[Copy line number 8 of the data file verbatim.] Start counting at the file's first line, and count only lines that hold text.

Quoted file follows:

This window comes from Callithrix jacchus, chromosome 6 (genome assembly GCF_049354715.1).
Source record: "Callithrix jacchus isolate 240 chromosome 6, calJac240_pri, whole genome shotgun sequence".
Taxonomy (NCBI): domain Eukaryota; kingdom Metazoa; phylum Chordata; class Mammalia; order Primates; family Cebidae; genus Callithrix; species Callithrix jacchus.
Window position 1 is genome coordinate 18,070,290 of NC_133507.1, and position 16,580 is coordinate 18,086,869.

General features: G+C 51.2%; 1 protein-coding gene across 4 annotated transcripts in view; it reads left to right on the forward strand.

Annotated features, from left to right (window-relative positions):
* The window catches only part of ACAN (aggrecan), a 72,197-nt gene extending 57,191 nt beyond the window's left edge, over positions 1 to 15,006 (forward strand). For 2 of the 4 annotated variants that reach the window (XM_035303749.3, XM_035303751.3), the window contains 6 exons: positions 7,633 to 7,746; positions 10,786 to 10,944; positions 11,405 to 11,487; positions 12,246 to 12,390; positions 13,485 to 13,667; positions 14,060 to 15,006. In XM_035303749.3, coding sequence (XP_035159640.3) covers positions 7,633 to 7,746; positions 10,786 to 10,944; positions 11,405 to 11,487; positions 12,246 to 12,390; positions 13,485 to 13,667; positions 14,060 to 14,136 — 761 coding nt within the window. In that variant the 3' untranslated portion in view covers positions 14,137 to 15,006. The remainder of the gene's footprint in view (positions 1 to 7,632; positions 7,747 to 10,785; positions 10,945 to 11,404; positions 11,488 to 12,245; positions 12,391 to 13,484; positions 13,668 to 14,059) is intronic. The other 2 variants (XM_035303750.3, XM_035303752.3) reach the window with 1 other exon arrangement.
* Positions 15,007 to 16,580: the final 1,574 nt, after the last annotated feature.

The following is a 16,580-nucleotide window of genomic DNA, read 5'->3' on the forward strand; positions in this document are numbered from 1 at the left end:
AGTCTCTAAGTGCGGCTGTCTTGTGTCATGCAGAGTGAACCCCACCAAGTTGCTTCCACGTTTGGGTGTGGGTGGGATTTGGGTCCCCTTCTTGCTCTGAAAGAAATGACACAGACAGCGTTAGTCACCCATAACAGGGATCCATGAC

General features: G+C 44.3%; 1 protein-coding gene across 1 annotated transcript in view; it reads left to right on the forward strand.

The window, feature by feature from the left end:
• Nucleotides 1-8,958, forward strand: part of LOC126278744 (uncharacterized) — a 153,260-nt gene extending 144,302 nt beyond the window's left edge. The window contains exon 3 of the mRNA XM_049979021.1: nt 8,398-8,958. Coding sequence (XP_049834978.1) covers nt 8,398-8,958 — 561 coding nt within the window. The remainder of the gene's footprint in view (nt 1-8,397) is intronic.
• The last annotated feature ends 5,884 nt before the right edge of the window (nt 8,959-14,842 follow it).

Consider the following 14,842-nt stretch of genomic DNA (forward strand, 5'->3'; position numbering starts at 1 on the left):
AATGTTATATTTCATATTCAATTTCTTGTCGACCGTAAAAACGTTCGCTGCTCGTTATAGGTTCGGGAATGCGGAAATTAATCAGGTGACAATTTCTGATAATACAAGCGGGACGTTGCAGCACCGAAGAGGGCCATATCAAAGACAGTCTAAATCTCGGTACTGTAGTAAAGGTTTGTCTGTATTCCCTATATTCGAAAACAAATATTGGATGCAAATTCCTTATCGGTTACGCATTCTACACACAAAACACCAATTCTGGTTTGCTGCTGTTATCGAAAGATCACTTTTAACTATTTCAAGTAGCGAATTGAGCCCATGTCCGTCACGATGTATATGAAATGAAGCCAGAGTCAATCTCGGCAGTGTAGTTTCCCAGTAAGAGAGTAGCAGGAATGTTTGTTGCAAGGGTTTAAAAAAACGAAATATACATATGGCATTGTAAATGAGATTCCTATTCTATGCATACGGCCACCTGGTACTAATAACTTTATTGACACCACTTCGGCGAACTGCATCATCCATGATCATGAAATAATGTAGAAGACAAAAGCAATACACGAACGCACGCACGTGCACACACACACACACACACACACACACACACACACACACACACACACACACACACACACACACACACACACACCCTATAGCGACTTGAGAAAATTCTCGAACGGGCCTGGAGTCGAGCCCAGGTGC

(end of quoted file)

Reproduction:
* Positions 15,007 to 16,580: the final 1,574 nt, after the last annotated feature.